The Indoortron

Healthy Indoor Environments, a Challenge for Europe

an Interview done by Luk Vandaele, BBRI, Belgium

One of the research partners in clear-up is Dr. Dimitrios Kotzias. He is the head of the Chemical Assessment and Testing Unit of the Institute for Health and Consumer Protection (IHCP) at the Commission’s Joint Research Centre (JRC) in Ispra, Italy. He has a Ph.D. in chemistry and his research activities are focused on indoor air quality and exposure assessment for chemical compounds and mixtures. He has a long history in EU research; one of the recent projects was INDEX.

» Dr Kotzias, the INDEX project1 has set a milestone in the assessment of the exposure to pollutants in the indoor air. Can you sketch its importance?

In the past decades a large number of studies have indicated the presence of many chemical substances in indoor environments (buildings, homes). Their presence in indoor air is the result of infiltration of polluted outdoor air and of emissions from various indoor sources, such as building materials, activities of the occupants, consumer products, smoking, etc. The result of this situation is that there is an objective difficulty in regulating the presence of these substances in indoor air principally because of the absence of adequate hazard and risk assessment. Therefore an urgent need existed to develop a strategy for the identification of priorities in testing, assessment and regulation.
The INDEX project created a network of European leading scientists in indoor air pollution and the associated health impacts, and identified priorities for a Community strategy and action plan. INDEX assessed the existing knowledge worldwide on type and levels of chemicals in indoor air and the available toxicological information to allow the assessment of risk to health and comfort.
Based on the potential or estimated population risk caused by concentrations from indoor sources, toxicological properties including hypersensitivity for allergy and asthma, other known health effects and comfort, it was decided to define 14 chemicals of concern for the indoor environment and to proceed with the prioritisation of the compounds as follows:

1. High priority chemicals : Formaldehyde, Benzene, Carbon monoxide, Nitrogen dioxide and Naphthalene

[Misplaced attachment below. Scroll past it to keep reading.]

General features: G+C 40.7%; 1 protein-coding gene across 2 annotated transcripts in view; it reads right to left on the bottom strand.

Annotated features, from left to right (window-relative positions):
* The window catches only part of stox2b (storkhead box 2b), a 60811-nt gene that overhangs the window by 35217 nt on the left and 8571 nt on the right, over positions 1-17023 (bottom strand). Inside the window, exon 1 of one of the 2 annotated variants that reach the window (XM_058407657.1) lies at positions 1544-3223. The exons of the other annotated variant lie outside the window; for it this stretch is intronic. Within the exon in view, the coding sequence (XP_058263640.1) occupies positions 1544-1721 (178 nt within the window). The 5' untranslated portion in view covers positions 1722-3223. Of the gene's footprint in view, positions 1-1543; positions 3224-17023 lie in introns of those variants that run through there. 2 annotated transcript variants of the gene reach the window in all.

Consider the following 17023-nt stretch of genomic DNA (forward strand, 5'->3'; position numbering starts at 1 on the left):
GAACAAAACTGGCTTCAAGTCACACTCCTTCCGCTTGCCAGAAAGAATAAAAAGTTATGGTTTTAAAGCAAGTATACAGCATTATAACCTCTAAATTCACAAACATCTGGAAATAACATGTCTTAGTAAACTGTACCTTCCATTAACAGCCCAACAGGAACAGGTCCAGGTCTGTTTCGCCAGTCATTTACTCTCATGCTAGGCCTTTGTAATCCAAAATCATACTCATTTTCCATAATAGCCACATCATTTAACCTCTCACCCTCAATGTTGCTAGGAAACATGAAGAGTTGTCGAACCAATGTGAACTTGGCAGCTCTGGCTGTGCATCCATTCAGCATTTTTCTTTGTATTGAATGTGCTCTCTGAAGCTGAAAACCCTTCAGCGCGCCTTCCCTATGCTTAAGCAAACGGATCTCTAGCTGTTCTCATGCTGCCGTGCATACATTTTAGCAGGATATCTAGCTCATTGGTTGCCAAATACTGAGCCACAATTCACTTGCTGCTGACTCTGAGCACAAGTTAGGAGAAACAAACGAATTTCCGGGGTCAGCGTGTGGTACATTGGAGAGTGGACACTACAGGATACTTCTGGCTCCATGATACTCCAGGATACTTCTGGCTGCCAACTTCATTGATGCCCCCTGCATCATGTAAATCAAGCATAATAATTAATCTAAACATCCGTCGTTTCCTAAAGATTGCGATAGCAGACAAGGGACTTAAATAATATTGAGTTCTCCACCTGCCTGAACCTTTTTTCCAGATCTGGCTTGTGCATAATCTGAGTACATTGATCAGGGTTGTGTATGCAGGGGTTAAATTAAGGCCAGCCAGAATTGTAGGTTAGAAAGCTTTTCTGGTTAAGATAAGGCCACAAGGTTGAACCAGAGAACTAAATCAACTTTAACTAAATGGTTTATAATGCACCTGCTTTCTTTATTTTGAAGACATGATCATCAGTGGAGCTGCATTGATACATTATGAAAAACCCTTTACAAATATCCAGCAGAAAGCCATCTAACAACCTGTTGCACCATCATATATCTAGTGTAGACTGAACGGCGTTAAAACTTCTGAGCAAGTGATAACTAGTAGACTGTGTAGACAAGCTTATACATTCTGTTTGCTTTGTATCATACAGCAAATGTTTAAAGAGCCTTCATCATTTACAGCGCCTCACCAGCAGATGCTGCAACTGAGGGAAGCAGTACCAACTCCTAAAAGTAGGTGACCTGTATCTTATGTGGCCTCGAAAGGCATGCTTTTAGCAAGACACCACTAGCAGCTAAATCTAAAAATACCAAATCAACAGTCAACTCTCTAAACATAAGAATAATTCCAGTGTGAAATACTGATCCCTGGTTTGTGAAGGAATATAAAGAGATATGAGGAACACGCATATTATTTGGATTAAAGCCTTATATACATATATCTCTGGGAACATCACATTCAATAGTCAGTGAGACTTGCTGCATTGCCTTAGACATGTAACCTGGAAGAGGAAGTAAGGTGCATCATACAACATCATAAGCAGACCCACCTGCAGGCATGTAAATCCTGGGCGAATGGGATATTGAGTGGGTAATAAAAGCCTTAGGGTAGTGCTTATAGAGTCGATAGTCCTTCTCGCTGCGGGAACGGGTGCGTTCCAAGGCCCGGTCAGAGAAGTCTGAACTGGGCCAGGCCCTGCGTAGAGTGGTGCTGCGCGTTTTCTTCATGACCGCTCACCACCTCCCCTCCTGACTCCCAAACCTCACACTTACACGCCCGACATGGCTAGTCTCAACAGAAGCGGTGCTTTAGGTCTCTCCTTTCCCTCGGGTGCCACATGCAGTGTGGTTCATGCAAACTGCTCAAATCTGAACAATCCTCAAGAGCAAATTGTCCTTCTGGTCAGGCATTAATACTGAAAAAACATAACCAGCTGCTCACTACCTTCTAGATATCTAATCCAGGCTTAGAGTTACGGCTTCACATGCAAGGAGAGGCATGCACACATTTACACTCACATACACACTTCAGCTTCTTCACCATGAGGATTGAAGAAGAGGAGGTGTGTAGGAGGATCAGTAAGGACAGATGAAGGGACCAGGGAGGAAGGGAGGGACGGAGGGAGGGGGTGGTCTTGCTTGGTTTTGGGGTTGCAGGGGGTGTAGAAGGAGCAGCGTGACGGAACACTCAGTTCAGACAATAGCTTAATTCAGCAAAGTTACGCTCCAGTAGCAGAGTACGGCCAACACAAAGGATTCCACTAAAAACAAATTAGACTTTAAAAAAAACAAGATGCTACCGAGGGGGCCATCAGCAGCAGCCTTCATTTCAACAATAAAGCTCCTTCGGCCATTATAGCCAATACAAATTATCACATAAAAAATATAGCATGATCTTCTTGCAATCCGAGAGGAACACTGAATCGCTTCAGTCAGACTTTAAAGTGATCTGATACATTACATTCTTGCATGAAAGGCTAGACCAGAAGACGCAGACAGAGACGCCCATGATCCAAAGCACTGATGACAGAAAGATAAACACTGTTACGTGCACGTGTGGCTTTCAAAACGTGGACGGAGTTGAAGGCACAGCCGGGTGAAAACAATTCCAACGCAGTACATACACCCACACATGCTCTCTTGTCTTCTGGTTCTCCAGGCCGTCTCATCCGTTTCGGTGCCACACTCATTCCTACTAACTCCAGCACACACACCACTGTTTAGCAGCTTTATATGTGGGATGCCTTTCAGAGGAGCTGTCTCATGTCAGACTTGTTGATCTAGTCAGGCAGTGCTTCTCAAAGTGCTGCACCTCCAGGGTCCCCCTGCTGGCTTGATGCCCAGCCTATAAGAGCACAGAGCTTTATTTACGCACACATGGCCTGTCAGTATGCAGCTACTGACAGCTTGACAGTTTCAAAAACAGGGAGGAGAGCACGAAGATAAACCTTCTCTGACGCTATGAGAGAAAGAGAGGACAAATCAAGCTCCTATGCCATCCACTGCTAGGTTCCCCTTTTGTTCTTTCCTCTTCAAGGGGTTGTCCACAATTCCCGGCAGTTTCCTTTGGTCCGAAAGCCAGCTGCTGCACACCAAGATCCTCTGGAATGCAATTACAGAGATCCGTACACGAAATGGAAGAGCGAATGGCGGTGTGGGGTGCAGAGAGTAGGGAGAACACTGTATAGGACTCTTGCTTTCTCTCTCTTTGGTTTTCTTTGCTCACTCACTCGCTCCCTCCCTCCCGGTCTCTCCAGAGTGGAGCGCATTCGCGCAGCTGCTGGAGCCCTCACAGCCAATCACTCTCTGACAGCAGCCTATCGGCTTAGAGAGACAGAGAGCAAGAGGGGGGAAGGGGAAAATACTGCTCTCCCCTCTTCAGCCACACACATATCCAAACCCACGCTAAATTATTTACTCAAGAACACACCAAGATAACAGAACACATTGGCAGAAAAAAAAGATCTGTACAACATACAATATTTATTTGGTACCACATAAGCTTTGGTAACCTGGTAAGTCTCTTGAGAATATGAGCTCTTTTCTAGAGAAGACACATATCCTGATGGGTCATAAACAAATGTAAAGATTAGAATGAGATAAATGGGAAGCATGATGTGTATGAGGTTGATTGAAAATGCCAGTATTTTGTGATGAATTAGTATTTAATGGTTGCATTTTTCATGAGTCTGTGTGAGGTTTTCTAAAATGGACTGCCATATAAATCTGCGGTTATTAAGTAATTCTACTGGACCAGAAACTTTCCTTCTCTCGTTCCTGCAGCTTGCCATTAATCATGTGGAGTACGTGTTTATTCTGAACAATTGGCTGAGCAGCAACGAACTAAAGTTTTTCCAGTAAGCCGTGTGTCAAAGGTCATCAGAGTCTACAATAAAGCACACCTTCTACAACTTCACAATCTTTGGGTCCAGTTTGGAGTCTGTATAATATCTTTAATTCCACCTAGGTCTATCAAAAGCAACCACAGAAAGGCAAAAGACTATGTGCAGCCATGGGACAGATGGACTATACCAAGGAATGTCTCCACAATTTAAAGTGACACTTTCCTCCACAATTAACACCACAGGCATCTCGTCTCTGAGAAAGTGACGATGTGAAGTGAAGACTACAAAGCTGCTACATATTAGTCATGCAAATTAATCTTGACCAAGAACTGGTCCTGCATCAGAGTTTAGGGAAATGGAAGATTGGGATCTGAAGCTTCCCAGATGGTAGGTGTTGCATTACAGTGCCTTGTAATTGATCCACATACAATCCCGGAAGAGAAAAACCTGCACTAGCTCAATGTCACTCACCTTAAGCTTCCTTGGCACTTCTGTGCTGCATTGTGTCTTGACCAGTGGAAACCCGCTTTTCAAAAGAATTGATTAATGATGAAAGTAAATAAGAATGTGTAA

2. Second priority chemicals: Acetaldehyde, o-, m- and p-Xylene, Toluene, Styrene

3. Chemicals requiring further research with regard to human exposure or dose response: Ammonia, d-Limonene, a-Pinene


» What can we learn from INDEX and how is it affecting the work in clear-up?

The INDEX project has indicated a number of compounds (Group 1-3), which are evaluated as key indoor air pollutants. These compounds significantly affect human health and comfort in confined spaces. The clear-up project aims at the development of sustainable approaches to manage a healthy indoor environment. This means that the project should among others provide solutions to reduce and/or eliminate such chemical compounds in indoor environments.

» What do you expect as achievements from clear-up?
What are the ambitions?

An achievement would be the development of innovative, low cost and consumer friendly photo-catalytic materials, which will be able to eliminate hazardous air pollutants by photo-mineralisation. The ambition is to be able to use these materials in indoor environments activating them by visible light, a challenge which is still open.

 » What experiments will be carried out in the INDOORTRON?

We will study the fate of priority air pollutants, in particular of volatile organic compounds (VOCs) in indoor environments by applying new and innovative photo-catalytic2 construction materials provided by our partners in the clear-up project. Emphasis will be given to testing the photo-catalytic efficiency of these materials under real-world setting conditions, i.e. under defined conditions of temperature, humidity and illumination (visible light). The experiments in the INDOORTRON facility will contribute to the in-depth knowledge of the mechanisms of the photo-degradation of organic and inorganic compounds and the development and optimization of industrial formulations as photo-catalytic materials.

1 Critical Appraisal of the Setting and Implementation of Indoor Exposure Limits in the EU (

2 See clear-up NEWS 1, September 2009 (jump to article)

The INDOORTRON is a 30 m3 walk-in environmental chamber permitting precise control of parameters such as temperature, relative humidity and the air exchange rate. Only stainless steel, glass and “non-stick”  polytetrafluoroethylene (PTFE) polymer coatings were used in the airtight chamber to minimise pollutant adsorption and emission by the inner walls. Internal heaters/coolers and a surrounding insulated jacket enable the internal temperature to be maintained with a high degree of accuracy. Ceiling-mounted blowers and a series of fans mix the air and ensure an even temperature distribution. For experimental purposes, the INDOORTRON is filled with ultra-clean pre-dried “zero” air. Controlled humidification is achieved by steam injection into the dry airflow immediately before it enters the chamber. For more info, contact Dimitrios Kotzias at